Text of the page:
Of course it’s not all been rainbows, sunshine and lollipops the budget has had its detractors outside of an opposition still smarting from the shock of being in opposition with teachers not happy at having to wait several years for funds the feel they need now and things like 100 million for the Americas cup and NZ Firsts extremely dubious tax breaks for horse racing but these are really minor quibbles and while I don’t like them they are neither individually or collectively enough to give me that feeling in my guts that something is not right.

It’s not even the fact that things like the government reneging on its promise to make doctors visits cheaper by 10 dollars or making Kiwibuild homes open to anyone (ie not having a means test for what is in effect state housing) while the housing hernia simmers sinister like in the background like a cancerous growth ripe to explode.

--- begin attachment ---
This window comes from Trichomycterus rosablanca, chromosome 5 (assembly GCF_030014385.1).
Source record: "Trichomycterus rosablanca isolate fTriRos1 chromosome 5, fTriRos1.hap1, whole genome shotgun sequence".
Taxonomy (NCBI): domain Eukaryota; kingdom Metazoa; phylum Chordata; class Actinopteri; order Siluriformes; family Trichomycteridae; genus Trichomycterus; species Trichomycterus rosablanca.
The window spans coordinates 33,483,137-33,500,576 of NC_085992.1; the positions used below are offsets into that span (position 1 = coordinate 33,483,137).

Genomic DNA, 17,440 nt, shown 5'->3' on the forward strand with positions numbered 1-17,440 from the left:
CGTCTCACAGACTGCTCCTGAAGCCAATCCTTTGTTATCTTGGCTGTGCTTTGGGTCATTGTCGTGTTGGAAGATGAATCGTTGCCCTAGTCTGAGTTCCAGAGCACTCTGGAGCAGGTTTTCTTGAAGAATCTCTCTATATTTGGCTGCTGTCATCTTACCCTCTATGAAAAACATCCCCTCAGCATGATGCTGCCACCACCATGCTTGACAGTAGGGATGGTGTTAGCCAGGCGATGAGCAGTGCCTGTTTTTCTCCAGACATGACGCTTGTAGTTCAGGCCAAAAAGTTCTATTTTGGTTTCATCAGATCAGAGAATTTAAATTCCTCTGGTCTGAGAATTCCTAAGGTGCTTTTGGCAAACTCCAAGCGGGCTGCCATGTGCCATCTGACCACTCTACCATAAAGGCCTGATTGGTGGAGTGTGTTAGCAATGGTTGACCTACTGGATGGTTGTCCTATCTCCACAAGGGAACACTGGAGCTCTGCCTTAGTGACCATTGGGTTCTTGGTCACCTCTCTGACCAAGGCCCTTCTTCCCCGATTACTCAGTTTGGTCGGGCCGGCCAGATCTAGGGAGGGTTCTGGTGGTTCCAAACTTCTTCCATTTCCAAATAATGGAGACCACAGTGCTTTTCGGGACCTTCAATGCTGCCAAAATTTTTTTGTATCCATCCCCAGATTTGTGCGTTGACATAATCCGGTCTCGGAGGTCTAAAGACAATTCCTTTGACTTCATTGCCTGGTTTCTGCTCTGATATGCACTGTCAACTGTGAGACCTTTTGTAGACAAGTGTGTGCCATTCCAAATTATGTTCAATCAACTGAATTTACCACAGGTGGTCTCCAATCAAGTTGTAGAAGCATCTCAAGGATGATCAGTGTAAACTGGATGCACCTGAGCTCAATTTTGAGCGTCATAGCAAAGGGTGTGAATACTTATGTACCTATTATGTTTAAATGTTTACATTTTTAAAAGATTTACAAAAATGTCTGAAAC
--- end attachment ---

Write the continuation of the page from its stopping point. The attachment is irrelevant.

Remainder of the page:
Perhaps the unease is that after nine years in the political wilderness and campaigning on being an alternative to National and starting out with comments about capitalism being a “blatant failure” this budget has been little more than another National budget with Robertson using the extra funds from the tax cuts to fuel the increased spending rather than presenting a budget which actually wants to address the issues facing NZ.

And if we dig deeper its Labour shackling itself with those bloody Budget Responsibility Rules which seems to be a big part of the unease I am feeling.

But I hear you say, if they don’t then they will just be another tax and spend government or simply blowing all those surpluses that National worked so hard to achieve (even if it was at the cost of most of this countries well being – but hey the balance sheet looked good didn’t it?) and you’d be right Skippy, you would be right.

It’s not that BRR are intrinsically wrong but the context of Labour (and lets not even start to say that either the Greens of NZ First know anything about how to run a budget) but that in sticking to those rules Labour is in effect playing Nationals game albeit in a lite form.